Scrub typhus, an age old disease, is caused by the intracellular bacterium Orientia tsutsugamushi. It has reemerged in recent years due to factors like climatic changes and human encroachment because of rampant urbanization. The disease is endemic in the area known as the ‘tsutsugamushi triangle’ and has recently spread its fangs into various other continents like South America and Africa. Although the disease is endemic in India, there is a lack of appropriate sero-epidemiology in community settings. It is one of the essential causes of acute undifferentiated fever in tropical locations and, if untreated, can cause mortality ranging from 2-30% of cases. Early diagnosis is an important parameter in administering the non beta-lactam regimen to prevent complications and mortality. Yet, there is a lack of accurate and rapid methods for diagnosis in the early stage of the disease, more so in rural areas where the disease is supposed to be predominant. The gold standard diagnostic test has its problems. Recently, there have been reports of drug resistance to the standard scrub typhus regimen. There is a gap of a decade in the research into this entity. Thus, a new look into the disease, its epidemiology and the challenges in its diagnostic scenario is an apt topic for discussion.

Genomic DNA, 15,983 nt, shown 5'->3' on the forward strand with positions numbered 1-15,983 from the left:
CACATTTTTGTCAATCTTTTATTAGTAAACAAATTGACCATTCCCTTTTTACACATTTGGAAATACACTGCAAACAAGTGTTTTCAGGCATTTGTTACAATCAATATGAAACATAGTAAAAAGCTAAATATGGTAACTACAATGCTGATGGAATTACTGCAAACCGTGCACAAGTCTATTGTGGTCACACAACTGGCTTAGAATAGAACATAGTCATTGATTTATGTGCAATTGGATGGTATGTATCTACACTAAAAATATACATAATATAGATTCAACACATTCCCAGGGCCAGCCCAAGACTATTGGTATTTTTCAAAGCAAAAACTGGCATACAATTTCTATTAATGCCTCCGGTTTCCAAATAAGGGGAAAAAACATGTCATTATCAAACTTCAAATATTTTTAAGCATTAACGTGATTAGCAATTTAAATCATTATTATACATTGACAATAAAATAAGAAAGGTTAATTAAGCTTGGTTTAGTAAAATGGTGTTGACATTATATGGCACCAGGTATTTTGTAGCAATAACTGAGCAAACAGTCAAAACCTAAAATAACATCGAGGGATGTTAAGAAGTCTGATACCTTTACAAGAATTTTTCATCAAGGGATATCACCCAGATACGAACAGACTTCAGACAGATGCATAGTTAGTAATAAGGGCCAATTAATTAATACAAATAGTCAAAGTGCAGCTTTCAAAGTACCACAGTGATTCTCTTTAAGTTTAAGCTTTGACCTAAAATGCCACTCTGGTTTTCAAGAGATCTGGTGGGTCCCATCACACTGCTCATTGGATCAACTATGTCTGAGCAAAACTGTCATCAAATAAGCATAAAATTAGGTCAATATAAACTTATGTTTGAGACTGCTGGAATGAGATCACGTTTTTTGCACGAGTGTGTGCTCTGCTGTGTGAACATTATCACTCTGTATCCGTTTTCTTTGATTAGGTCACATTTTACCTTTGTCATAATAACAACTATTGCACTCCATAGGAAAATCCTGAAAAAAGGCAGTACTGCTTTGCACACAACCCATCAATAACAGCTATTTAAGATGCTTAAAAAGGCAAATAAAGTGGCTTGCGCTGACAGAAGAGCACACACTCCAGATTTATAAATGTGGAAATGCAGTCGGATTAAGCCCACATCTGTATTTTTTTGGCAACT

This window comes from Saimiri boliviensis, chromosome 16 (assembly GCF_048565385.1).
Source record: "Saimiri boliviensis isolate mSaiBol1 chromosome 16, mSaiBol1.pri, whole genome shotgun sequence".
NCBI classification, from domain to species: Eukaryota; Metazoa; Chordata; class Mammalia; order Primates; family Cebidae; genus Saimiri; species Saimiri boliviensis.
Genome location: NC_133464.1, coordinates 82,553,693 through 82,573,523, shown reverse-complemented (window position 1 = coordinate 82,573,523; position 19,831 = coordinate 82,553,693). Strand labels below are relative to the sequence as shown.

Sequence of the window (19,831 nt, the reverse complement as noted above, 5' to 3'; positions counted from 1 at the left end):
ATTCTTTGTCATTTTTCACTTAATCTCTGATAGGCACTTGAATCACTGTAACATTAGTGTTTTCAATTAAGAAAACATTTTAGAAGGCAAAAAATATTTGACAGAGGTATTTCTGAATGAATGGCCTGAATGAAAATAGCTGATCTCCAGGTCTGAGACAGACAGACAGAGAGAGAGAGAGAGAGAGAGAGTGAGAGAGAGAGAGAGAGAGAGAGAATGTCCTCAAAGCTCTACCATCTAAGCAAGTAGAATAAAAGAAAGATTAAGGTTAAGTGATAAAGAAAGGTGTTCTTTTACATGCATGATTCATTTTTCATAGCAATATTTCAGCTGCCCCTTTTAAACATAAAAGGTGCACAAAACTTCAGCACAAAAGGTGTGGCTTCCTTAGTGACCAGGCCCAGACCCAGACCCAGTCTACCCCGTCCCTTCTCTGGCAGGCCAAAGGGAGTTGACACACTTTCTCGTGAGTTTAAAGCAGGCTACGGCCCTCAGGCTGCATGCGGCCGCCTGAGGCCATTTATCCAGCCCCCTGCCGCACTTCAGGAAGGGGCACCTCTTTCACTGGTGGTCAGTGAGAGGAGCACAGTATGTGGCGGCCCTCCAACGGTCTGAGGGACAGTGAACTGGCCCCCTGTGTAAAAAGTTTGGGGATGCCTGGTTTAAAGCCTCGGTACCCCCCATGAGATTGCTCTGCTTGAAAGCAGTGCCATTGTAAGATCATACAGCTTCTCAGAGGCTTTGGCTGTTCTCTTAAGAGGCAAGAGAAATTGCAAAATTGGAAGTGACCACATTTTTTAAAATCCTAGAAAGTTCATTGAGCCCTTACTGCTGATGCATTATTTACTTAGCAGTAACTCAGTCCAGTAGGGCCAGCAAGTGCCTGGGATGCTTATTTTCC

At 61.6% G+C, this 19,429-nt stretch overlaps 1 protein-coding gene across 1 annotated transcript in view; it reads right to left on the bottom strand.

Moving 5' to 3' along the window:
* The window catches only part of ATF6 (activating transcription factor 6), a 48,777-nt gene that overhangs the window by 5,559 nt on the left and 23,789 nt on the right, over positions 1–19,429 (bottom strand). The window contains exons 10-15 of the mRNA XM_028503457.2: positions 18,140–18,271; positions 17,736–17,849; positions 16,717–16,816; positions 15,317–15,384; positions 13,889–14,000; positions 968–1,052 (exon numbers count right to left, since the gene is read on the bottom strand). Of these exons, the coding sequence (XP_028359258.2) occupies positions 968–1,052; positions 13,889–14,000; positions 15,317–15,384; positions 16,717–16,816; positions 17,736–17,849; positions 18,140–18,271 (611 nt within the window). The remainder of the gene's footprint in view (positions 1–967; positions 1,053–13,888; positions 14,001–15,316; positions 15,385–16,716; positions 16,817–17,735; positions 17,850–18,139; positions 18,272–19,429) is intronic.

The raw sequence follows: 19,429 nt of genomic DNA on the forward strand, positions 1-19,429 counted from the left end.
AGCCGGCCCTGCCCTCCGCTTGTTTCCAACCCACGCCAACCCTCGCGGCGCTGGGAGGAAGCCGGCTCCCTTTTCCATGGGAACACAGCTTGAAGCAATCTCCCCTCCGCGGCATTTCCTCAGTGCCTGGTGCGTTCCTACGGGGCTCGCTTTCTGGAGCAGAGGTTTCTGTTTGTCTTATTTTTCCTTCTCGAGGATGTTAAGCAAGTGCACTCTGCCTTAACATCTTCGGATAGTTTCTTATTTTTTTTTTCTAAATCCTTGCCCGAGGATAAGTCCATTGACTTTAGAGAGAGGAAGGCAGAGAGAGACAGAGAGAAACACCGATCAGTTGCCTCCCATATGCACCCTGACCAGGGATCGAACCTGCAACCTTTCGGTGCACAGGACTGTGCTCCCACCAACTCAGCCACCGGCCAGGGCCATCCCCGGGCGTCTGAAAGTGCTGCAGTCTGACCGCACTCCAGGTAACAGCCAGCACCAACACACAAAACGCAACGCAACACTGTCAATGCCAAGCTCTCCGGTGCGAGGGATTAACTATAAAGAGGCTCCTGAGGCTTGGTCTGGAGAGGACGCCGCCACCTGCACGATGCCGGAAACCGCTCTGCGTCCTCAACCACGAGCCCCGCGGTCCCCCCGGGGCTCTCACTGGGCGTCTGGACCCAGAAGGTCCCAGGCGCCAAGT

Scrub Typhus, Orientia tsutsugamushi, IgM Capture ELISA, Indirect Immunofluorescence Assay
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